GRANADOS Goyescas (Menor)

Author: 
Jed Distler
IBS82017. GRANADOS Goyescas (Menor)GRANADOS Goyescas (Menor)

GRANADOS Goyescas (Menor)

  • Goyescas
  • Twilight
  • A Dance for Singing and Dancing
  • Reverie (Improvisation)
  • Goyescas, Intermezzo
  • (El) Pelele

Regarding Granados and Goyescas, José Menor is as much a scholar as a pianist. In his booklet notes to this recording, he examines the text in detail, outlining discrepancies between manuscript, various printed editions and the composer’s own piano-roll recordings, while explaining his interpretative choices. For all his erudition, however, Menor’s artistry is anything but pedantic. He revels in the music’s joyous exuberance and penetrates its dark introspection, embracing the dynamic extremes and contouring the labyrinthine textures to gorgeously three-dimensional effect. In the opening movement, ‘Los majos enamorados’, Menor’s spontaneous-sounding rubatos and coaxing of inner voices are guaranteed to keep listeners on their toes. ‘Coloquio en la reja’ broods but never drags, with the climaxes heightened by Menor’s milking the harmonic tension to just short of the breaking point.

He inflects the heel-clicking rhythm of ‘El fandango del candil’ with idiomatic swagger and evocative colour. ‘La maja y el ruiseñor’ times out about a minute longer than usual, due to the pianist’s rubato leeway. Yet his constant polyphonic awareness nevertheless conveys animation and movement. Similar observations characterise the suite’s penultimate piece, ‘El amor y la muerte’ (arguably Granados’s greatest piano composition), where Menor’s hair-trigger response to the composer’s volatile dynamic shifts and his complex variety of articulations reveal something new with each rehearing.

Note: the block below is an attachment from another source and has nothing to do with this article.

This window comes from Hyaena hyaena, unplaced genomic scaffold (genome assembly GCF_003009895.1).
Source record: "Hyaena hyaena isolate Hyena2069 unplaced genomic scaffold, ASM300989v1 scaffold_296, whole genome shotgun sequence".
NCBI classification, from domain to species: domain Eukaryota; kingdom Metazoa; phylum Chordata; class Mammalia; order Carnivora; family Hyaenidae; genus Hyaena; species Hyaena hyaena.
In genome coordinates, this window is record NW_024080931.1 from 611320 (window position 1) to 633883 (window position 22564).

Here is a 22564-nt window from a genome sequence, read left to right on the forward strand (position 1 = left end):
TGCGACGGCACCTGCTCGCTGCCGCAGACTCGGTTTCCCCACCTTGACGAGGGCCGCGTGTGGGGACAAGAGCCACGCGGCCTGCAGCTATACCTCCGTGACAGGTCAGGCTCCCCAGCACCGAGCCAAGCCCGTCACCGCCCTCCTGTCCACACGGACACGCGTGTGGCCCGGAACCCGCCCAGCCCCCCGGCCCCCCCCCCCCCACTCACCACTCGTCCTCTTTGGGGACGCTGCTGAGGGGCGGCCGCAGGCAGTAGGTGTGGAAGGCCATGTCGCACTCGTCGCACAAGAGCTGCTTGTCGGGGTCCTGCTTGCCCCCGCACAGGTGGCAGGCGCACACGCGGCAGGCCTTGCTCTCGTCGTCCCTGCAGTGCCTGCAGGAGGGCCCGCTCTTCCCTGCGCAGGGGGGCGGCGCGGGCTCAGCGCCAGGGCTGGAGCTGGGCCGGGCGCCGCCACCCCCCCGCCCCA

Menor fleshes out the disc with four splendidly played works. The previously unrecorded Crepúscolo’s decorative patterns flicker like fireflies in the pianist’s hands, while his crisply dispatched El pelele rivals Alicia de Larrocha for the ‘most lively ornaments’ prize. Compared to the roundness and warmth of Garrick Ohlsson’s recent Hyperion Goyescas, IBS Classical’s closer microphone placement yields a smidgen of harshness in loud moments; nothing that a few adjustments on my amplifier’s graphic equaliser couldn’t fix. Enthusiastically recommended.

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